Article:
Women and Heels


There is much debate over when high heels were first invented, but rumor has it that during the fifteenth century, Mongolian horsemen grew tired of their feet slipping out of their stirrups and created boots with a heel to remedy the problem. Women quickly approved of the heels, for no female wanted to see her man lying on the ground in a heap while his horse danced a jig around his head. Unfortunately, one night, a Mongolian horseman changed everything when he slipped off his boots, rubbed his sore feet, and said to his wife, “I think you’d look great in these. Try them on … just for fun.” She did and the rest is history.

Since that fateful day, women and heels have nurtured a love/hate relationship like no other. Women have been known to enter their closets and kiss their beloved pair of red pumps when they know no one is looking. In sharp contrast, women have also been known to take off a pair of stilettos after a long night on the dance floor and whisper to each shoe, “I hate you with all my heart.”

At one time women dusted, vacuumed, and cooked dinner in high heels. But with the arrival of the feminist revolution, women soon realized there was no way they could burn bras and protest in the streets while stumbling around in stilettos and promptly shunned them for a lower heel. Sales of Band-Aids plummeted. Podiatrists nearly went out of business. A few years later, shoe designer Manolo Blahnik made a splash in the world of fashion with his gorgeous high heels. Women everywhere couldn’t race to the trash can fast enough with their kitten heel pumps. A new high heel revolution was born.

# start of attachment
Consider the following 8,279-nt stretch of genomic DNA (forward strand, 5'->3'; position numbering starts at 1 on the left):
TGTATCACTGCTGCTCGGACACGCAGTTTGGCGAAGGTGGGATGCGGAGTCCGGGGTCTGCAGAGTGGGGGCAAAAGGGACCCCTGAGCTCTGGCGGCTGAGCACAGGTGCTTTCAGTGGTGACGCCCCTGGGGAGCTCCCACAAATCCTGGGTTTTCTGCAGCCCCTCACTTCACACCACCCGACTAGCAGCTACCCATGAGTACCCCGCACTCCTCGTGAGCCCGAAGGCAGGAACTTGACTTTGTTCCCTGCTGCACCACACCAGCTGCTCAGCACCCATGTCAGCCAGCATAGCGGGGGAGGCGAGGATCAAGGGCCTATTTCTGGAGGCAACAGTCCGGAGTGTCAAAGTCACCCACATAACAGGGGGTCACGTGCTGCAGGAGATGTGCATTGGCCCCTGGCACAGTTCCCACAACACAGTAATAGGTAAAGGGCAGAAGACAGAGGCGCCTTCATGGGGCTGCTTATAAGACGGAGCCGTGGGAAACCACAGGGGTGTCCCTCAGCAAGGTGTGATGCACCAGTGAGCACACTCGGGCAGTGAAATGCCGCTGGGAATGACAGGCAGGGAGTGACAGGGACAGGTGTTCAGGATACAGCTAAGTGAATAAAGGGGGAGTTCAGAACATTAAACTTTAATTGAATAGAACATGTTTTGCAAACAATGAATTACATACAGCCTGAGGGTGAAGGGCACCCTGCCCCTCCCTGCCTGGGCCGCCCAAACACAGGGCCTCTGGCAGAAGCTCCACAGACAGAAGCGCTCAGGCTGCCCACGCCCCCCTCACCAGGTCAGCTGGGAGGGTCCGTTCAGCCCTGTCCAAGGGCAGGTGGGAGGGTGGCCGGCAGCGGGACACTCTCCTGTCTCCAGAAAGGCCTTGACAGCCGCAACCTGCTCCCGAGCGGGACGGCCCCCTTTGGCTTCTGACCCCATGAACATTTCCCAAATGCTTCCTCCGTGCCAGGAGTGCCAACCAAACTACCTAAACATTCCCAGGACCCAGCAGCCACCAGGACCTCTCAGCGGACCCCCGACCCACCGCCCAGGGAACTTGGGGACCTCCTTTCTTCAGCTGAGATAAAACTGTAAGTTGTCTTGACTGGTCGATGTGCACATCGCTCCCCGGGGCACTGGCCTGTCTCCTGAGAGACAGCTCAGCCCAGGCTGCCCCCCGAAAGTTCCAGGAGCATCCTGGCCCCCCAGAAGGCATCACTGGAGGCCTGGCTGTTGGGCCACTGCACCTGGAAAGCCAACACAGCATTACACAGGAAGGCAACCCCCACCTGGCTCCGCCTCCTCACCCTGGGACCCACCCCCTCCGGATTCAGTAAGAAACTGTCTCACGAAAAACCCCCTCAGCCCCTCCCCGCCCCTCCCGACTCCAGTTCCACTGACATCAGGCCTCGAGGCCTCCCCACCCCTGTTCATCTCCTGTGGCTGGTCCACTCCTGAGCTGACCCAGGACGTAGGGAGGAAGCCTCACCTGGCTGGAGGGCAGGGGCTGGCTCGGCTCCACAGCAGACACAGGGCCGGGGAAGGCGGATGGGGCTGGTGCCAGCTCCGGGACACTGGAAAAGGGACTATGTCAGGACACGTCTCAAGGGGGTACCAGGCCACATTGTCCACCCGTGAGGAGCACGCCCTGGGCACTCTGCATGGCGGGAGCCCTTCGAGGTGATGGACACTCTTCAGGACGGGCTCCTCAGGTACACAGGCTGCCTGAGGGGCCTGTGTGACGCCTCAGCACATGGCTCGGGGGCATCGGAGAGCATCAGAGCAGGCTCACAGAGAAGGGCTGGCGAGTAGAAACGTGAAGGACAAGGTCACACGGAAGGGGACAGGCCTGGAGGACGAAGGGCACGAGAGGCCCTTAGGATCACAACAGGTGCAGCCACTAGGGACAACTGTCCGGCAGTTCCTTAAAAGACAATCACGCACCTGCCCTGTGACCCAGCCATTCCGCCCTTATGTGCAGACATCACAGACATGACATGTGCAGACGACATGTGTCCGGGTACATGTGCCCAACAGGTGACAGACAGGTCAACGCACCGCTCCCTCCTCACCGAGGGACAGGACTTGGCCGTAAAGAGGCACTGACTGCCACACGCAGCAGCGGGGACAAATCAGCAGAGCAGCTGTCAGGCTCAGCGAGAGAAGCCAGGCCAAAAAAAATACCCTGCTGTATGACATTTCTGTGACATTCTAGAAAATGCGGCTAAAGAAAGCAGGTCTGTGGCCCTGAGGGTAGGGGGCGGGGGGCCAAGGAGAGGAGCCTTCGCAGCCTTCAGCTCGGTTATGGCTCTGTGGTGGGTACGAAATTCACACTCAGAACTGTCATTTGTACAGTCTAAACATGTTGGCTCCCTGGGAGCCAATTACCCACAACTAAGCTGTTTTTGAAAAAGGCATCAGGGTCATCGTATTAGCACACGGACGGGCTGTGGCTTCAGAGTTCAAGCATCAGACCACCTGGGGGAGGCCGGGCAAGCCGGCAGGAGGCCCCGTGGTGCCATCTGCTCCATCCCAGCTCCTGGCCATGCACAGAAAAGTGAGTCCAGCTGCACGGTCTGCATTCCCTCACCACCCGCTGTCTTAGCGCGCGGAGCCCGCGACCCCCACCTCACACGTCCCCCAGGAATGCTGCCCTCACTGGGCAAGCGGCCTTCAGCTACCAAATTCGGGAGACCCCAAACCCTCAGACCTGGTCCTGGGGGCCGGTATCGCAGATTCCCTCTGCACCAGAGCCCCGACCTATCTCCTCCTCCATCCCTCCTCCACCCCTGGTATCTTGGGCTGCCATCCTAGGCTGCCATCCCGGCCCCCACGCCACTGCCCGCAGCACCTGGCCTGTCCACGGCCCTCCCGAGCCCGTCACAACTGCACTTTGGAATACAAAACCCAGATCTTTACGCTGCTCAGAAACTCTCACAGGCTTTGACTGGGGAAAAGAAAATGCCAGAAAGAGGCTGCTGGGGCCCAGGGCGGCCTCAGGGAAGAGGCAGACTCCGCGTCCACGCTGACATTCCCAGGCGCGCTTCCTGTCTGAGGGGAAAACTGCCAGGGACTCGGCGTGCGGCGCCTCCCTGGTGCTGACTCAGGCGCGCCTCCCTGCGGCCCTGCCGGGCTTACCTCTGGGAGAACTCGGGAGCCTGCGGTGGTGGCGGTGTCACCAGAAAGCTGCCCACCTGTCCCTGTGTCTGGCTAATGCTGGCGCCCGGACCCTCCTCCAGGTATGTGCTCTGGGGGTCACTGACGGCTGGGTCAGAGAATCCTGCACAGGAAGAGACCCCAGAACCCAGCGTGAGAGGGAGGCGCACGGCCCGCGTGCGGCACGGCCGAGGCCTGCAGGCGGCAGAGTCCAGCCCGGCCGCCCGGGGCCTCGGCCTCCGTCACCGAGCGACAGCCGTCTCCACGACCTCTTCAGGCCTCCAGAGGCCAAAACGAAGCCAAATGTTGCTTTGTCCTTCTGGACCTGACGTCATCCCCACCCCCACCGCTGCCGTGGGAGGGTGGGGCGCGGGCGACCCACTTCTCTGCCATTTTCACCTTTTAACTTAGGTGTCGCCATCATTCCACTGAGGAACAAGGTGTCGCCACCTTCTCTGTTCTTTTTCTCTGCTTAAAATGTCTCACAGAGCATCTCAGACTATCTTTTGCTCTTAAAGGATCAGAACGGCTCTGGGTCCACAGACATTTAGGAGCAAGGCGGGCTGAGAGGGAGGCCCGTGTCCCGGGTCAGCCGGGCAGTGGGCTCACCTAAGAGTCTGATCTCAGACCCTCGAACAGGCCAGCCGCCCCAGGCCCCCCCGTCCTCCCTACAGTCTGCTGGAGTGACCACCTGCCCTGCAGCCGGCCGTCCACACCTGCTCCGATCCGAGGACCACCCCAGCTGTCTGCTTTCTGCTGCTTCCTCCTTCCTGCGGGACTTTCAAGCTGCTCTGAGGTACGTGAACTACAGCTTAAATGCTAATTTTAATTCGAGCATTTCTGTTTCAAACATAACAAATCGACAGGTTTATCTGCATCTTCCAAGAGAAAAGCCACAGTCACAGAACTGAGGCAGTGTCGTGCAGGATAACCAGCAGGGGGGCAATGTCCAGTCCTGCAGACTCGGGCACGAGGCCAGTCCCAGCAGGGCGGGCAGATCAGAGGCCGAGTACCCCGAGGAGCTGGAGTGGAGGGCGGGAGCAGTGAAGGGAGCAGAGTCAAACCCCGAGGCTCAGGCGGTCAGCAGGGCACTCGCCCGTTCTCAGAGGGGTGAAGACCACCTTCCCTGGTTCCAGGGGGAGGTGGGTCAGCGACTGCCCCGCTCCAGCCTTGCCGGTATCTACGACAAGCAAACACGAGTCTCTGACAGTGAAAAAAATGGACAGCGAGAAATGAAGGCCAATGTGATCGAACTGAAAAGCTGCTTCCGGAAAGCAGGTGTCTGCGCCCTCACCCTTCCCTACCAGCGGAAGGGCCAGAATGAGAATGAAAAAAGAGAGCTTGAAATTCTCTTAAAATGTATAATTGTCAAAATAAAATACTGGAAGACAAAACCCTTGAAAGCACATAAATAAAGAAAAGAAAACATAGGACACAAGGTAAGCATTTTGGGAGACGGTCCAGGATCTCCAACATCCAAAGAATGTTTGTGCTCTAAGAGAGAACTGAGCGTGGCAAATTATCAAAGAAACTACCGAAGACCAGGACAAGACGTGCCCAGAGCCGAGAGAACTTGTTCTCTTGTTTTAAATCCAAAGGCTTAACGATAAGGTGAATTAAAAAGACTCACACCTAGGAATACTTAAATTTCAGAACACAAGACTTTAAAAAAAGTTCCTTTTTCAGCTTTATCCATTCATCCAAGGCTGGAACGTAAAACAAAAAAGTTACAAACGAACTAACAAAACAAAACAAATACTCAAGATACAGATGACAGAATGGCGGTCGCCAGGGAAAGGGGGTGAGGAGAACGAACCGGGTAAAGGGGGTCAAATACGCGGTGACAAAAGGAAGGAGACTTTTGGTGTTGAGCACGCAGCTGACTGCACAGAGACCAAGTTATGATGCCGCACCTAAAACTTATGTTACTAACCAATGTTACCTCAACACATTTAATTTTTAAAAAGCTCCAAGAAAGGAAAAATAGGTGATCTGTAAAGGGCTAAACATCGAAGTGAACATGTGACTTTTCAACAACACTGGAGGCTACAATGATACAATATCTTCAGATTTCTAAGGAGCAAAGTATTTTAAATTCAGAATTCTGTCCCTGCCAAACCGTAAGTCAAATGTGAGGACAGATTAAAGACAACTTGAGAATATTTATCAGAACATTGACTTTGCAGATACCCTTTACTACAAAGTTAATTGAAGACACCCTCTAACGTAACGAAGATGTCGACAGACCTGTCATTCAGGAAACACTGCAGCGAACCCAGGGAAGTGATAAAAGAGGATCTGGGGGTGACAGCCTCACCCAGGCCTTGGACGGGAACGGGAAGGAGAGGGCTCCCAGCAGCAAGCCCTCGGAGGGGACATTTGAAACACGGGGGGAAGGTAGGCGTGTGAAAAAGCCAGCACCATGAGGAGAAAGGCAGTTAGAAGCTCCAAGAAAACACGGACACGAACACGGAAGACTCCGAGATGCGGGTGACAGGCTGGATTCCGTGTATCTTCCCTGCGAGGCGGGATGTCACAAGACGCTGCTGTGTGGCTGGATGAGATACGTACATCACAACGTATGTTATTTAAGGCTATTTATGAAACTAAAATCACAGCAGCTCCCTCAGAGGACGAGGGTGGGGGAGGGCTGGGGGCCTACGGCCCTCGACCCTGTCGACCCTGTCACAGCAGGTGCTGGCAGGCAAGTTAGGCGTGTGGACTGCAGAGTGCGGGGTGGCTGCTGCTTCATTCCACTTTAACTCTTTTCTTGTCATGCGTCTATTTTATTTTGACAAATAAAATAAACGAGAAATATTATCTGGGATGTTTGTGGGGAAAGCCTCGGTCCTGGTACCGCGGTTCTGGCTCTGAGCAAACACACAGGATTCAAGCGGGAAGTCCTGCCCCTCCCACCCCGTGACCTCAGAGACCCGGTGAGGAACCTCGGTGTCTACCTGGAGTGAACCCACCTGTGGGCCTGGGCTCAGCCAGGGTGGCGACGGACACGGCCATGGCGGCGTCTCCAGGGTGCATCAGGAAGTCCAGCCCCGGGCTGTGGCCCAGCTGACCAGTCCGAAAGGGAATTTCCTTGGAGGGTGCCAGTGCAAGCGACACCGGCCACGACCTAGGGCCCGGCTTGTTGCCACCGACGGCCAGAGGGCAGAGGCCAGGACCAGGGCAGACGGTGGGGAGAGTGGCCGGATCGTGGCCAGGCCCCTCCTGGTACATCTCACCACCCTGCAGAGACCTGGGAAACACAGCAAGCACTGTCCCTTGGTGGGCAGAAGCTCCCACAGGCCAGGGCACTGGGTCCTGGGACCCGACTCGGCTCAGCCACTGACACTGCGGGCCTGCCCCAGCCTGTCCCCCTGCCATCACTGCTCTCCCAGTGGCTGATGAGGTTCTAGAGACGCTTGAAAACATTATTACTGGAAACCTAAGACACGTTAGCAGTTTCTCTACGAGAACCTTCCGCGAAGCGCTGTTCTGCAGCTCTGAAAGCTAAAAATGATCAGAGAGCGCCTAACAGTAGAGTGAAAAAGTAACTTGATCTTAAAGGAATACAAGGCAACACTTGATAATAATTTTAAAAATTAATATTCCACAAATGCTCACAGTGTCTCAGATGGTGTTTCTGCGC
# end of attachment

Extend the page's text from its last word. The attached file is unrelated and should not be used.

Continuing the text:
Today, women wear high heels for a variety of reasons, none of which are because they are comfortable. We wear high heels because we want to look taller. We wear high heels because we think they make our legs look longer, our chests bigger, and our buttocks smaller. As we all stagger around like drunken sailors on stilts staggering about on the deck of a ship in the middle of a tropical storm, we secretly hope that someone—somewhere—happens to notice that our legs look longer, our chests look bigger, and our buttocks smaller. More importantly, we really hope they don’t hear us muttering as we rush to find somewhere to sit down and take off our shoes, “Ow … Ouch … these freakin’ heels are killing my feet.”

One Sunday when I was a teenager, I donned new high heels just before I began walking the ten blocks to church. Things went great for the first nine blocks, but as the sounds of the ringing church bells grew louder, I abruptly rolled my ankle and landed on the sidewalk in a heap of gawky klutziness. I lay helpless on the cement—my high heels still somehow adhered to my feet, but twisted in such a way that the bottom of the shoe now rested on the top of my foot. A few cars slowed. One stopped and the driver yelled out the window, “Are you okay?” Embarrassed beyond belief, I shakily nodded as I held my feet up and said proudly, “Don’t you just love my shoes?”

There will always be debate whether high heels empower women or not. The great thing is that we are all unique creatures who have choices. Women are free spirits who sometimes just want to feel as beautiful on the outside as they feel on the inside. And I see absolutely nothing wrong with that.


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